One drawback to the Istanbul’s otherwise-great public-transportation system is that transfers aren’t free — not even the first one. So if you take a 1.75TL tram ride from Sultanahmet across the Horn to Kabatas and want to ride the funiculaire to Taksim Square, that’s another 1.75. Venture further to Levent, another 1.75. Pretty soon it adds up to real money!
Another thing about public transport here: Turnstiles are the rule; you enter through them and exit through them. Guards, or guvenlik, are there, at least during daytime hours, to make sure everyone plays by the rules. There is no such thing as an honor system like you see in Berlin, Prague and Vienna. And while I’ve seen scrawny freeloaders duck under the turnstiles late at night, compliance must be in the 95 percent range. In the other cities I mentioned, I estimate compliance at 30 to 60 percent.
The left-wing, semi-isolationist Aydinlik newspaper, on sale at Taskim Square, is a whipping boy of the Erdogan regime. Many of its contributors are on trial in the Ergenekon and Sledgehammer cases, and have been held in the Silivri Prison for the past three years.
Here we are, just outside the Levent 4 metro stop near Istanbul‘s northeastern edge. This is the Sapphire Tower, and you won’t find it in any guidebook because it opened just three weeks ago. It’s a beautiful design, a little like the International Commerce Centre in Hong Kong, but even more striking.
I’m a fan of tall things — beers, stacks of johnny cakes, you name it. The Sapphire is 864 feet tall, with 54 above-ground floors, some 160 apartments and a chipping golf course about two-thirds the way up. I’ve seen it described alternately as Europe’s tallest skyscraper and the tallest residential building on the continent. There are taller buildings in Moscow, but since when is Russia part of Europe? Ukraine maybe, but Russia? Fuck that noise.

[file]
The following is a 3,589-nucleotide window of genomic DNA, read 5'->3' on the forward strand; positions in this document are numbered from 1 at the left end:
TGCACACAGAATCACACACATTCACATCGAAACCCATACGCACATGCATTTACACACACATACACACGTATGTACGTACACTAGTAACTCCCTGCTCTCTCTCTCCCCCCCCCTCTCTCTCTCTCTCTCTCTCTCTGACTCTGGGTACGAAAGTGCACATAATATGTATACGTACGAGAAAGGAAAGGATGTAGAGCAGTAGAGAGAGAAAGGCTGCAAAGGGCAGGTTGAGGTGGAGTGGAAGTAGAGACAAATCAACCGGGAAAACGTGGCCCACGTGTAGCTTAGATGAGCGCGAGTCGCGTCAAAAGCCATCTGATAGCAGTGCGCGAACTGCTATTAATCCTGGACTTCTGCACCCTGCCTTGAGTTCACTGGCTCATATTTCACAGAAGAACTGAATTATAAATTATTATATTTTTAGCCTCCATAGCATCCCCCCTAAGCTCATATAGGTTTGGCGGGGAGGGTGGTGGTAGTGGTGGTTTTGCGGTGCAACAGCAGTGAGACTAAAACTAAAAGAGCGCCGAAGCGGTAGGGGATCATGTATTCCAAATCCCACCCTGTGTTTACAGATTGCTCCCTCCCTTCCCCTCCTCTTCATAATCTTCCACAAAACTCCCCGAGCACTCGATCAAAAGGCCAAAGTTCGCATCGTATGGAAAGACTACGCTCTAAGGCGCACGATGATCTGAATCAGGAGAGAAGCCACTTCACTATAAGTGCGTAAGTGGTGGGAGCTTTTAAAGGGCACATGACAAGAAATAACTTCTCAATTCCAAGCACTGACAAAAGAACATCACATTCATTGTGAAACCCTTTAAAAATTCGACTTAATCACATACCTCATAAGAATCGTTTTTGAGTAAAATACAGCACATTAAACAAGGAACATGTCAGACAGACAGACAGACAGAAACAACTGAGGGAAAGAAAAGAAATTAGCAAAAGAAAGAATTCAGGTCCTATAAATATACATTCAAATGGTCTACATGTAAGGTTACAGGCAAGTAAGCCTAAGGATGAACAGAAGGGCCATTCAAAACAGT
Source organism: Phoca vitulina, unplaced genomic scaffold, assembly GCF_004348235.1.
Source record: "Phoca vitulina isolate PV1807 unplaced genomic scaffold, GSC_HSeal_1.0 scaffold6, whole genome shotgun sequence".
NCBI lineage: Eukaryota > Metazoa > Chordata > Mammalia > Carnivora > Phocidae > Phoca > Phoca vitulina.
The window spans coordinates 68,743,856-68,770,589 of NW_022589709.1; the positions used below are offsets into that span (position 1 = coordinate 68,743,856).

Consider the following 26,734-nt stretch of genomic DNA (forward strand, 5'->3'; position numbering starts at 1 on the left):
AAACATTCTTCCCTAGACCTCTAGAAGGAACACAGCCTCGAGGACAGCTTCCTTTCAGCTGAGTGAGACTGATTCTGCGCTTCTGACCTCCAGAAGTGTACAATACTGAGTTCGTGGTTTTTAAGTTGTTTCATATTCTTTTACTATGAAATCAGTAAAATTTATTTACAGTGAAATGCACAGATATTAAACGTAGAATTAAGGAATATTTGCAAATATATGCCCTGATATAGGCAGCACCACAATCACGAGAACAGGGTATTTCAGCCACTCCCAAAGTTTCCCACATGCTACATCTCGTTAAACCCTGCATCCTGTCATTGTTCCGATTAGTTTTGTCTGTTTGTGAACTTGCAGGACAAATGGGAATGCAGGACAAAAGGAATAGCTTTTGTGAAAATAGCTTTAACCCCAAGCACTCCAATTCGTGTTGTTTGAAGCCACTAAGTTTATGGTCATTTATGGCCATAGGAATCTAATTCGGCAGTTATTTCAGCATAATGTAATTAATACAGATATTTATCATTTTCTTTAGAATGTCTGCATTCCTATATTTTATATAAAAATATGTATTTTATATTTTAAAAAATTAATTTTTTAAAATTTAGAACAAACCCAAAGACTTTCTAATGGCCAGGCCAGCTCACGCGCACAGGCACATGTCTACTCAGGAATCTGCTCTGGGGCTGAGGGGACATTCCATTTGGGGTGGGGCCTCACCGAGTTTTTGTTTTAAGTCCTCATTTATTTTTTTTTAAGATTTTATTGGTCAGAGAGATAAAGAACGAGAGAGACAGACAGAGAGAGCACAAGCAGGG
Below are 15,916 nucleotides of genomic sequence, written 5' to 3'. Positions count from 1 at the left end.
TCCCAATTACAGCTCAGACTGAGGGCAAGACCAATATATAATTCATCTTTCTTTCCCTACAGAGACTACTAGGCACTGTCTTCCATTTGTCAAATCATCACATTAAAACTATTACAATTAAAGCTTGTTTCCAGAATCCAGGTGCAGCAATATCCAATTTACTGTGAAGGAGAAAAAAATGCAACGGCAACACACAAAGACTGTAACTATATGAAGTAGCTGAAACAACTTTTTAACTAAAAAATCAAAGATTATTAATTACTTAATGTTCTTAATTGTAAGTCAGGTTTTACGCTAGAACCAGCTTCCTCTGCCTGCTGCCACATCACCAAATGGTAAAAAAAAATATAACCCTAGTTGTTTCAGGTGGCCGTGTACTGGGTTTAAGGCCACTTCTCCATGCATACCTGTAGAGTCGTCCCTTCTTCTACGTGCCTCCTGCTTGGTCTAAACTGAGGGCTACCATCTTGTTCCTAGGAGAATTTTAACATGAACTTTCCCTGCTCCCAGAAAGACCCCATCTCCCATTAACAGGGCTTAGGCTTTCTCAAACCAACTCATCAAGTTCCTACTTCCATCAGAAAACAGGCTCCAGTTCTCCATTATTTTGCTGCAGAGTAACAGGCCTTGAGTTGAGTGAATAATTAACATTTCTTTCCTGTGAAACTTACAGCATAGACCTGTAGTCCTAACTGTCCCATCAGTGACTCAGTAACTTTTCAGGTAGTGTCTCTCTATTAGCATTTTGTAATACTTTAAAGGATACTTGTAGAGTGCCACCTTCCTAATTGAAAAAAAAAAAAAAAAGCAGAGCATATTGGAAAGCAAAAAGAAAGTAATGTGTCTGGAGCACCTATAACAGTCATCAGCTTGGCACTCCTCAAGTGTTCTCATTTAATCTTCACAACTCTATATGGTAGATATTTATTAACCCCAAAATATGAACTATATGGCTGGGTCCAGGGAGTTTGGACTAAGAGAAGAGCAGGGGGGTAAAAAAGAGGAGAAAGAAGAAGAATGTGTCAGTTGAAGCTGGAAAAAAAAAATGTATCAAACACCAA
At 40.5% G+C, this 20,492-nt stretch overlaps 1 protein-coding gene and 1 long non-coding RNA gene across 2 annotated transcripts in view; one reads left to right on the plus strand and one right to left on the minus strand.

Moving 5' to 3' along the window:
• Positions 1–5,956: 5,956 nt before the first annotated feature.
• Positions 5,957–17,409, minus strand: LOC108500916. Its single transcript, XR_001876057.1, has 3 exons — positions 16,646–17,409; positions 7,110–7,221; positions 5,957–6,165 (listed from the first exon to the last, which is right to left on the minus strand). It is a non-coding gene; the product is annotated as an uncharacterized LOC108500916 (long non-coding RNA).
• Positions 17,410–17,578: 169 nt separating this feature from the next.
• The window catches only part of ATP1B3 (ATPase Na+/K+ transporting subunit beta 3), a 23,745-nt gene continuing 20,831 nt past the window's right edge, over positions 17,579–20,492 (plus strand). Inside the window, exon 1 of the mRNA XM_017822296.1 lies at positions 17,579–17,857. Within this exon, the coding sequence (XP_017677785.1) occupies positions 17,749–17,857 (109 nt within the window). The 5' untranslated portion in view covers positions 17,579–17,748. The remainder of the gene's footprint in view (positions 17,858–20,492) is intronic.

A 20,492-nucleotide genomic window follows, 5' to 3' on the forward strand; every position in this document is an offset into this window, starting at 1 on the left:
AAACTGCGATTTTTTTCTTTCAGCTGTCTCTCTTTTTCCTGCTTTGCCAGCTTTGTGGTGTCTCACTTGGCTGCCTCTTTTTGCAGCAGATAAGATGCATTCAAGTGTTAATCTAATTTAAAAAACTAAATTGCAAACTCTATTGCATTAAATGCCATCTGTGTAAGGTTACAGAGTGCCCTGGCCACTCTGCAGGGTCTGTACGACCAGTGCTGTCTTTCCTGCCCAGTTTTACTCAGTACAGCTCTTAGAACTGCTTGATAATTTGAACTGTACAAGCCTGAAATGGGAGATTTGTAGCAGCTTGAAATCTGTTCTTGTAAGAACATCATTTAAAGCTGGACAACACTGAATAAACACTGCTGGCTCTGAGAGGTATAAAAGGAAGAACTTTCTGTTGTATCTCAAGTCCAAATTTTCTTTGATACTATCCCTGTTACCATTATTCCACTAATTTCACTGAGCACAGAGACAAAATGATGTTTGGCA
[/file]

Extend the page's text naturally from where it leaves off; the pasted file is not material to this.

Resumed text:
You walk through airport-like security, your bags going through imaging scanners. Inside are seven or eight levels of retail — I lost track. The building smells like a new car. I had difficulty finding the elevator to the top. The woman at the front desk didn’t speak English, but when I switched to French, all was well. This English-to-French switcheroo works 75 percent of the time in Istanbul.
To the northeast, you can see a vast wooded area where Istanbul ends. To get a sense of scale, consider that the city stretches 60 miles east to west. For a good half-hour, I am the only person on the observation deck.